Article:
Beneath the night sky's smattering of stars, Cascade Drive-In projects double features of the latest first-run films. Customers tune car radios to 88.5 FM or attach celebrity impersonators to their car windows to hear audio synchronized to the narratives unfurling onscreen. Throughout the evening, moviegoers can chow down on Cascade Drive-In's concessions or dump their own charcoal into the theater's onsite grill to simmer feasts for friends gathered in the picnic area.
An after-school-arts -education program for youngsters aged 4–18, CYT Chicago culminates each of its three yearly sessions with a host of musical productions. This October–December, CYT will be hosting the following classical productions throughout the area:
The Little Gym of Gurnee, a branch of the nationwide network of Little Gyms, fosters educational wonderment, physical development, and self-confidence in children aged four months to 12 years old through engaging, interactive classes. Trained instructors lead the classes and impart motor skills, language development, and leadership skills through karate and dance classes, as well as brain boost activities—all with the goal of encouraging age-appropriate development in a safe and enjoyable atmosphere.
Tucked away inside Gurnee's Holiday Inn sits Juz Jokkin Comedy Club, a new venue with a respectable pedigree. Although young, the club has already attracted heavy hitters such as Dave Chapelle and Gabriel Iglesias to its Friday and Saturday night shows. Each of these performances is hosted by Sonya D, a native Chicagoan who's appeared on BET, Showtime at the Apollo, and on stage with Kanye West.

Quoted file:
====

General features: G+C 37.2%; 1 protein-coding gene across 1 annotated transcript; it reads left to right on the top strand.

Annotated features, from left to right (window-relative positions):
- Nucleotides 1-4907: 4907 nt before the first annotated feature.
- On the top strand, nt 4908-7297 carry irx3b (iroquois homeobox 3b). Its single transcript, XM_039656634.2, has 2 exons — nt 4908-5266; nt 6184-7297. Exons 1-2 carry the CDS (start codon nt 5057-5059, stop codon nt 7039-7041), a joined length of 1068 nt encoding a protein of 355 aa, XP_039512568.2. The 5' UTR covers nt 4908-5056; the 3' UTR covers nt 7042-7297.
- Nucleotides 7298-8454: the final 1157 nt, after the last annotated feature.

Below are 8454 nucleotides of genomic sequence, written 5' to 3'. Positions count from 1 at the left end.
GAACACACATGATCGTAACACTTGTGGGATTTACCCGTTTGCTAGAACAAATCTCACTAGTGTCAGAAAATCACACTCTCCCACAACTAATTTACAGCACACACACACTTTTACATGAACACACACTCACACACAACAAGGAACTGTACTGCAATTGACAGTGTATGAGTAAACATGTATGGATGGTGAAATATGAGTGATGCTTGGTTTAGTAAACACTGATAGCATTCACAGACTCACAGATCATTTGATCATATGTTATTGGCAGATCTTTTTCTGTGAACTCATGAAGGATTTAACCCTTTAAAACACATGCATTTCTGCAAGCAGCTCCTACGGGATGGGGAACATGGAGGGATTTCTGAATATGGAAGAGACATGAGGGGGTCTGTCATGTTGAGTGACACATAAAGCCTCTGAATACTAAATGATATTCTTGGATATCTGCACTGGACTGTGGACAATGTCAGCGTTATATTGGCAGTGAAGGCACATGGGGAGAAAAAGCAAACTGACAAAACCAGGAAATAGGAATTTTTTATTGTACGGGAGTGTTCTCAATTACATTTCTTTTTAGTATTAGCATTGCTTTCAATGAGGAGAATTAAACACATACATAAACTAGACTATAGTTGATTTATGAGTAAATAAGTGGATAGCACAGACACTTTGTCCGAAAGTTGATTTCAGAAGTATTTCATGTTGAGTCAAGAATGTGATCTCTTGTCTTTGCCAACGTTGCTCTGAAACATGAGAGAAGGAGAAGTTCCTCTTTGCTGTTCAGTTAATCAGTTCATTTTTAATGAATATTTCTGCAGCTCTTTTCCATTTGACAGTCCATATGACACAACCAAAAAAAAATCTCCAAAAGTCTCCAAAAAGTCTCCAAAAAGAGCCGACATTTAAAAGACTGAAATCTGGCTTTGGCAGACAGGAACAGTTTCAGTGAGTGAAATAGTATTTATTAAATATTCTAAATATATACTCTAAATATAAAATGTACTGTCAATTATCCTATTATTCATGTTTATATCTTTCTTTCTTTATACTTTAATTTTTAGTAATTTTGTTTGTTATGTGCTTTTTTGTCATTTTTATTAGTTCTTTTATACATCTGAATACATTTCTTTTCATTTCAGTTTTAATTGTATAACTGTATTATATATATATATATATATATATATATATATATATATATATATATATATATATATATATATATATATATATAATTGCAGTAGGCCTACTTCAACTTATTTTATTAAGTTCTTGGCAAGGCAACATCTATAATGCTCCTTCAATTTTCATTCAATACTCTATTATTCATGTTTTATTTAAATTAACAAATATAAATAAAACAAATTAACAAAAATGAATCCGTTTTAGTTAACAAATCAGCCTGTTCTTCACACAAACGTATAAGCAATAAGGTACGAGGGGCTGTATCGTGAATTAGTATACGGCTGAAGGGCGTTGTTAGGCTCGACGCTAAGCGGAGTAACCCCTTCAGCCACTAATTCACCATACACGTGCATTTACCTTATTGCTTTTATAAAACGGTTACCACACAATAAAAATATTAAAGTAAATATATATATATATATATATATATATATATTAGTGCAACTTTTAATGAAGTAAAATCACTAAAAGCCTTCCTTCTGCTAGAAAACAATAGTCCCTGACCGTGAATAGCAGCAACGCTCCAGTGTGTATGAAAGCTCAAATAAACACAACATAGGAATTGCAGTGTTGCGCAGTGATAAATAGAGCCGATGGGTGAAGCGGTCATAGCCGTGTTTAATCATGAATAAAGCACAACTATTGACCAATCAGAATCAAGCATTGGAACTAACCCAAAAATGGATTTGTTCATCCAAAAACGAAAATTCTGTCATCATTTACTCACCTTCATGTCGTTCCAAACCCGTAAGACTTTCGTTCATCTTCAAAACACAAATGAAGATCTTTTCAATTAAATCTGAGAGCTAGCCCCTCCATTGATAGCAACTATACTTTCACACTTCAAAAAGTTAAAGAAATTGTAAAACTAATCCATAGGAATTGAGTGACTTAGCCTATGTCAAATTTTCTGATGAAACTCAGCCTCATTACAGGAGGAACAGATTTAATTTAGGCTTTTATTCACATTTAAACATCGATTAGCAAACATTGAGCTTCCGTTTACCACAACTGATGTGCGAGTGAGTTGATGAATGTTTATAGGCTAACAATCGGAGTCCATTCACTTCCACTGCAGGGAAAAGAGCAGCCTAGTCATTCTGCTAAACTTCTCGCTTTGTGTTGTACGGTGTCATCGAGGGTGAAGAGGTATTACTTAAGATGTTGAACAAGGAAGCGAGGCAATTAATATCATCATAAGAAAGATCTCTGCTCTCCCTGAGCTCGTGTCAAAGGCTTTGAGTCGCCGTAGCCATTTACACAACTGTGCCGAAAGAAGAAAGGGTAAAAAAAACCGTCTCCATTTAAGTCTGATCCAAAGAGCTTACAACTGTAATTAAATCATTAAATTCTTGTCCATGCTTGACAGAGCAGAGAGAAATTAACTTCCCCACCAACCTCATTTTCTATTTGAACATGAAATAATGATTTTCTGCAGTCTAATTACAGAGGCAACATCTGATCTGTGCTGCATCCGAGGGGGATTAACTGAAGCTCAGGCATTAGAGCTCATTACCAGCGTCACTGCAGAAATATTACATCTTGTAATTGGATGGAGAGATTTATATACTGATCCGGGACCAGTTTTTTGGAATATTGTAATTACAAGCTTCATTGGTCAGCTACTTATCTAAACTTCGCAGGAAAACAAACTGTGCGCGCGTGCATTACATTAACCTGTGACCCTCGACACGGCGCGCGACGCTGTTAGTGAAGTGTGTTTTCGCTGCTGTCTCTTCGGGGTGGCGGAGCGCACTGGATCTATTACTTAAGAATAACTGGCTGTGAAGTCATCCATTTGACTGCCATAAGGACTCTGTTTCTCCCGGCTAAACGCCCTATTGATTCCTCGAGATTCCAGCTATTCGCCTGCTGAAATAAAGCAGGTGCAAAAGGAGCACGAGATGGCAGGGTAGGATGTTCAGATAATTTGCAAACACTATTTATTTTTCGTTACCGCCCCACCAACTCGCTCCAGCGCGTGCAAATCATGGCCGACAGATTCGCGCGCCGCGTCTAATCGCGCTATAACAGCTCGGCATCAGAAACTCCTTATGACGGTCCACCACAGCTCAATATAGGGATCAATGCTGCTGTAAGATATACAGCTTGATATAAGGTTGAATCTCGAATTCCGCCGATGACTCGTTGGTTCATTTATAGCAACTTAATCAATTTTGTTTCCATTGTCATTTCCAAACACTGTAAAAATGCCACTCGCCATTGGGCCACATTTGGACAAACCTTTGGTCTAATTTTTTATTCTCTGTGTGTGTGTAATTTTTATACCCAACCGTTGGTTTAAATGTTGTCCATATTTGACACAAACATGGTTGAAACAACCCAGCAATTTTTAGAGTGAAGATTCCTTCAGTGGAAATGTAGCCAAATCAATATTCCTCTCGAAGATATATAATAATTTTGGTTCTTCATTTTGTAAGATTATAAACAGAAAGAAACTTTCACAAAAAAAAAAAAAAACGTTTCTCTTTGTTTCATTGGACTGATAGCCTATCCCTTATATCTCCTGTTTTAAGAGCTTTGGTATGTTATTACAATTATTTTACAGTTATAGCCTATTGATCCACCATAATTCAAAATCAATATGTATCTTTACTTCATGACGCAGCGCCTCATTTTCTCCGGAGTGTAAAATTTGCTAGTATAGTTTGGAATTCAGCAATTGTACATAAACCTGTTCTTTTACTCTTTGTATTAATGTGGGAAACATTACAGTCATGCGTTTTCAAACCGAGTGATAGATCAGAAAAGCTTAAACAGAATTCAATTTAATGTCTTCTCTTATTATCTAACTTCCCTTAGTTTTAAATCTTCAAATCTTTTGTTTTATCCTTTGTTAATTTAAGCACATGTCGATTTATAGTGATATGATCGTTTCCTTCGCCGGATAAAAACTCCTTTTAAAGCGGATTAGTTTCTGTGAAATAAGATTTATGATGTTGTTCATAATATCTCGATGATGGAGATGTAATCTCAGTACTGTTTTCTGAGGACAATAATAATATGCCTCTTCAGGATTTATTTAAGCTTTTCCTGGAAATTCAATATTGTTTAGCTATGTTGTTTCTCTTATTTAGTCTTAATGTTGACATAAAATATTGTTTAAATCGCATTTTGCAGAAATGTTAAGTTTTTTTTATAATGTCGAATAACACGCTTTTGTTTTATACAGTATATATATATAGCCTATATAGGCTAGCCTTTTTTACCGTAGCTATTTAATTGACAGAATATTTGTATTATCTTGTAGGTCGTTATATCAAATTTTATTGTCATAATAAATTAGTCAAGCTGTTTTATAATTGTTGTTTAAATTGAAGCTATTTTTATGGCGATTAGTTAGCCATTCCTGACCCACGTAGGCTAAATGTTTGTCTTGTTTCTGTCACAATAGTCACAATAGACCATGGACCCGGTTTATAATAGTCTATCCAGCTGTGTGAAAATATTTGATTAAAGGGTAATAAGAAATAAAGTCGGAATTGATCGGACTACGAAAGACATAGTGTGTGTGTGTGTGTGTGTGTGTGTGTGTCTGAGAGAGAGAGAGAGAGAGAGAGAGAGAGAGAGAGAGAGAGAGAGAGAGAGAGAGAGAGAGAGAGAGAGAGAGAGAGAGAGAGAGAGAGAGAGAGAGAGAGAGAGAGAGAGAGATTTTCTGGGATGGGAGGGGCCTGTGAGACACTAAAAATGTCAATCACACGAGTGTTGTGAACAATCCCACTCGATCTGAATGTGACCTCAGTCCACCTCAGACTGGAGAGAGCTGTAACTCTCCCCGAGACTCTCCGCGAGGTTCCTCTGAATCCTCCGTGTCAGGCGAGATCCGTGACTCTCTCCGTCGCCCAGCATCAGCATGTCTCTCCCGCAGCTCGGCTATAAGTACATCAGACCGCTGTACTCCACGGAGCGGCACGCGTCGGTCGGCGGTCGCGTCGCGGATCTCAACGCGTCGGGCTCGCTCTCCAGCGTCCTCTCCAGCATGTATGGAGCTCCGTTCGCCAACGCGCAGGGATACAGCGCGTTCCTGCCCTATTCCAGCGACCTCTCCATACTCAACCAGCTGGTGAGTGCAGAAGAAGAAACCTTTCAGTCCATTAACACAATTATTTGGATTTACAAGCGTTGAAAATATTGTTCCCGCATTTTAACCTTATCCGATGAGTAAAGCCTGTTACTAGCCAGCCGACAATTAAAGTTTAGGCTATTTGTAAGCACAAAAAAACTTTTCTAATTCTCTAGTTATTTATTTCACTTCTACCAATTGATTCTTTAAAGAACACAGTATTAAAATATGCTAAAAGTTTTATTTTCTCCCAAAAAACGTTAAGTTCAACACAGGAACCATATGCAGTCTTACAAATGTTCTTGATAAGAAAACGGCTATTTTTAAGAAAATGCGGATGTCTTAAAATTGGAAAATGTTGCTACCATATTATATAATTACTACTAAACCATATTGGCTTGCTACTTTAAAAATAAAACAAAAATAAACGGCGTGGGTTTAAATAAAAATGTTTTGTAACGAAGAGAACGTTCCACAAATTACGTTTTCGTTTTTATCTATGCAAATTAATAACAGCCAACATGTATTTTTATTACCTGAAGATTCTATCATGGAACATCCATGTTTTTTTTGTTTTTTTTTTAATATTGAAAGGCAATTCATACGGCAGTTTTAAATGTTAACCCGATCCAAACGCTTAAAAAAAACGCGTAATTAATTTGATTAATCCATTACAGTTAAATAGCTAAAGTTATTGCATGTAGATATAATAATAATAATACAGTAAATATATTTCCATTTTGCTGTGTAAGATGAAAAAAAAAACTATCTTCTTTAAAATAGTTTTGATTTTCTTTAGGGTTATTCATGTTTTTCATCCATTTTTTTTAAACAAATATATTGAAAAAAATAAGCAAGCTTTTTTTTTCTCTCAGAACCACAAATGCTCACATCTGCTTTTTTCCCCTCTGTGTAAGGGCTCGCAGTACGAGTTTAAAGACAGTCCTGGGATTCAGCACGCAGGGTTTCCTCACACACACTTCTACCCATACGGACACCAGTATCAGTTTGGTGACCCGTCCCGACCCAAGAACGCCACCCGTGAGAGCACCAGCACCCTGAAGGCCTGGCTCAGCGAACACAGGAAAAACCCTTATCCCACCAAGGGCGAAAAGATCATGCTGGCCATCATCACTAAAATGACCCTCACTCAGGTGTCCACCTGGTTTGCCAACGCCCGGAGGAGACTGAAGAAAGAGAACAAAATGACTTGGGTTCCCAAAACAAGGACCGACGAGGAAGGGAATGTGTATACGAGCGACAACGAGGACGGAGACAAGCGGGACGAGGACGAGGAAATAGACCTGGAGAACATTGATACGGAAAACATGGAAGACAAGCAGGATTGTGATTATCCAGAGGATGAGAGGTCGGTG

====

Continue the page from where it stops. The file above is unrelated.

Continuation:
Originally opened in 1927, the Genesee Theatre slowly deteriorated over the course of the century until its closing in 1989. But starting in 2001, a $23 million cash infusion from the city allowed 120 volunteers to restore the theater to its Gilded Age splendor. Its elegant trappings include authentic wall fabrics, an exact replica of the original marquee, and a 2,200-pound chandelier that gently spotlights the grand lobby and every audience member passing underneath to show how everyone is a star if you really think about it.
Rockstock IV, sponsored by Rock 108 FM, merges with the 2011 Carnival of Madness to showcase 11 hard-hitting rock bands, punching ears and lifting spirits in a long night of rousing performances sprawled across two stages. Headlining the festivities, platinum-selling Vancouver quartet Theory of A Deadman exhorts raucous anthems such as "Bad Girlfriend" and "Hate My Life," whose wrathful riffage, tongue-through-cheek humor, and cathartic lyrics keep Eeyore from pouting himself to death. Filling the carnival’s roster of head-banging roustabouts, Alter Bridge shreds blocks of euphonic metal over moats of chugging guitars and petulant double-bass kick pedals, and Black Stone Cherry narrates southern Gothic stories with guitars forged from Tom Petty’s femur. Concluding the cluster of combustible rock 'n' roll, Adelitas Way scores unflinching tales of perseverance with hardcore and classic influences, and Emphatic unleashes chugging sonnets. Keeping both stages of Rockstock IV equipped with jackhammer melodies, a sextet of head-bangers, including Nonpoint, Pop Evil, and Bobaflex, also appears to bludgeon the remaining sunlight out of the day.